According to your own views it is power that determines the events of history. You clearly reveal that you understand this to be so. And I assert that these metaphysical views are intimately connected with American Neoconservatism and its assertions of power. The breakdown in a general social ethics is profoundly and clearly related to the larger breakdowns that are tied to issues of morality. It is a political philosophy that is thoroughly grounded in realpolitik and has little, perhaps nothing, to do with the republican values and the ideals of the Constitution. It does not even pretend to have concerns for those elements of conduct that are above and beyond steel and gold.

      Now, if we wish to understand what is going on in our present we must confront YOU and the power that you have in culture. You see, it is ultimately a spiritual issue and it has so much to do with ‘self’. The point is not to reveal your obvious hypocrisy as if it is to be relished and delighted in, no, it is only to point out the level of complicity we all are involved in in the creation of what surrounds us.

      [Really, you should consider signing up for my 10 Week Email Course … :-)]

      • Really, you should consider signing up for my 10 Week Email Course … 🙂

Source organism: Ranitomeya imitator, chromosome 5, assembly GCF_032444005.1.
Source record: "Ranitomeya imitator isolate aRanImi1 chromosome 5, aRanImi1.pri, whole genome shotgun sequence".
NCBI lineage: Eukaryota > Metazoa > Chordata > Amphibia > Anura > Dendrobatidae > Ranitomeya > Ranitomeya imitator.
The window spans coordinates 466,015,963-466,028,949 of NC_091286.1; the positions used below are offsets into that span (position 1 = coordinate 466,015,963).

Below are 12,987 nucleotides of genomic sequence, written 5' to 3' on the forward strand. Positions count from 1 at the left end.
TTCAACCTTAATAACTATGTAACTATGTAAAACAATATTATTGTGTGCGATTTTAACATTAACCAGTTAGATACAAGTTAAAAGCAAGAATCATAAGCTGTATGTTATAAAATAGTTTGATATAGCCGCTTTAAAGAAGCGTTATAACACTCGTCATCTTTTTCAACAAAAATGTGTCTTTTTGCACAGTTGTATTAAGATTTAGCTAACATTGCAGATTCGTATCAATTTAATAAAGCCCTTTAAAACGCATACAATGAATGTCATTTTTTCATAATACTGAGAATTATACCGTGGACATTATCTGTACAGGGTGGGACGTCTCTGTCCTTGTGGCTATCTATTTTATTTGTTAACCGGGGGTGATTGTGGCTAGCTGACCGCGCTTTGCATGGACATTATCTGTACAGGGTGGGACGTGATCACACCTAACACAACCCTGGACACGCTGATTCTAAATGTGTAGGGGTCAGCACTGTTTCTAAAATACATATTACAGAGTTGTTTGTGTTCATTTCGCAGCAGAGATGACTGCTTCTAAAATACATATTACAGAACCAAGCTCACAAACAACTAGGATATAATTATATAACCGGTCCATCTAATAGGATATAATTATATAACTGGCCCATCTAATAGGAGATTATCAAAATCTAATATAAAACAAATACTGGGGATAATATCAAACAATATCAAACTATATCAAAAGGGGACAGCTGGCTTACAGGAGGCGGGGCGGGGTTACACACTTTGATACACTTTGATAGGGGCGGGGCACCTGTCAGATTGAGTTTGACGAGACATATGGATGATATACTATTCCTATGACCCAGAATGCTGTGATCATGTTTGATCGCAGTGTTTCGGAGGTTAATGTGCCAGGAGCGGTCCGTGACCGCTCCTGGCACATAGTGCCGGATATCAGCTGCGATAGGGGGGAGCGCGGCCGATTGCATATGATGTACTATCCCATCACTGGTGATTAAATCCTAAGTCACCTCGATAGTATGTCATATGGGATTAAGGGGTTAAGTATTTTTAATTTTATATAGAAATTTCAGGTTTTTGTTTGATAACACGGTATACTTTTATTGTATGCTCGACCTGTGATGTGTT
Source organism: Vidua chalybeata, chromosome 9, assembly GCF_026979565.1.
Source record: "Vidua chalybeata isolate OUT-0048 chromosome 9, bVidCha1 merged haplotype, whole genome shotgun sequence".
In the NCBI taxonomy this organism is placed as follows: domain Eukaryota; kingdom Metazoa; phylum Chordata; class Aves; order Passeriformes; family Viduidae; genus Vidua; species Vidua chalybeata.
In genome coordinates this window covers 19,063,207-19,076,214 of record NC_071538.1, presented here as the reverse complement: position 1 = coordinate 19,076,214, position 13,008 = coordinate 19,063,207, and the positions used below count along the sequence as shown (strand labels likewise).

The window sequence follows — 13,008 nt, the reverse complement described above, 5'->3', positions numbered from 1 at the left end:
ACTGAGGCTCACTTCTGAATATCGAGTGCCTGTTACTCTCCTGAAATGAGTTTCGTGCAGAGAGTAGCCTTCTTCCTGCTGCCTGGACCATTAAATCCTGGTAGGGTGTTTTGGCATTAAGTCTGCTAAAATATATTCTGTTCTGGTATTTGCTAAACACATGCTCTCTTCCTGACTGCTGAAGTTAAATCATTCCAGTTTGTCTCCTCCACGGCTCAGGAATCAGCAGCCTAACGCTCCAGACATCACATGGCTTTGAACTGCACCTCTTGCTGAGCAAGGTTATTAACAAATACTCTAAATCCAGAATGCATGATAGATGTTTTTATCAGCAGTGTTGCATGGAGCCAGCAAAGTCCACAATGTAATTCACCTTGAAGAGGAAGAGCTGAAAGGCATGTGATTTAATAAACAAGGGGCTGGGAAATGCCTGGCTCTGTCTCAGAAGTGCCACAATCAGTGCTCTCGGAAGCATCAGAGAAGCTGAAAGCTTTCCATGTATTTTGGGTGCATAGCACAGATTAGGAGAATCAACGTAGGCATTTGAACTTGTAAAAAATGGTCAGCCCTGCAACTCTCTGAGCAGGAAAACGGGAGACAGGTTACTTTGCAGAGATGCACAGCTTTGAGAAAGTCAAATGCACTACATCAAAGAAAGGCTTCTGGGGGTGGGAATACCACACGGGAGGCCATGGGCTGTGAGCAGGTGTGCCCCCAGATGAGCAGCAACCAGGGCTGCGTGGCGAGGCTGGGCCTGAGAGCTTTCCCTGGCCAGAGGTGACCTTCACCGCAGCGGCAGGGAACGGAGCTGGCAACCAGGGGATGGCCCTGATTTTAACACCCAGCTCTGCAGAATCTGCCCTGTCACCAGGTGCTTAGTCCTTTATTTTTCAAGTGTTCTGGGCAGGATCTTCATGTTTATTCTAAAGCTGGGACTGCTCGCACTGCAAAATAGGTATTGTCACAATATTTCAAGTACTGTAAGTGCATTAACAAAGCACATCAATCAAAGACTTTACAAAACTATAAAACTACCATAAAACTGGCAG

Mmhmmm, I think I’ll make like an enema and PASS.

  10. 4)

    “4. If the characters have even rudimentary ethics, there’s no movie.”

    “If the story-writer doesn’t even have rudimentary ethics, there’s no story.”

    (Fixed it)

    Or better, it’s corollary:

    “If the movie posits an extremely shallow ethical ‘dilemma’, the story writer isn’t very bright or can’t navigate real ethical waters of real life and societal dilemmas enough to analogize them short stories on screen.”

    • But the writer did posit condign justice for unethical button pushers [SPOILER!]. When you pushed the button, you ended up on the list of “strangers” to be offed when someone else pushed the button.

      • It’s a shallow ethical dilemma, but the writer is correct that for a frightening number of people, one that they would have trouble with. My mother would have pushed that button, and for less than a million bucks, too. I’m certain of it.

  11. 3) I am hearing rumors that Oberlin College has coveted a Gibson Bakery parking lot for years, and even added it to a map showing campus parking. This is being forwarded as the ‘hidden agenda’ for inciting the protests against the bakery: run the little shop out of business and finally get the parking for the college.

    Is this true? No idea. But it would be the icing on Gibson’s court-awarded cake (see what I did there?) if the entire WOKE drama was a simple attempt at a land grab.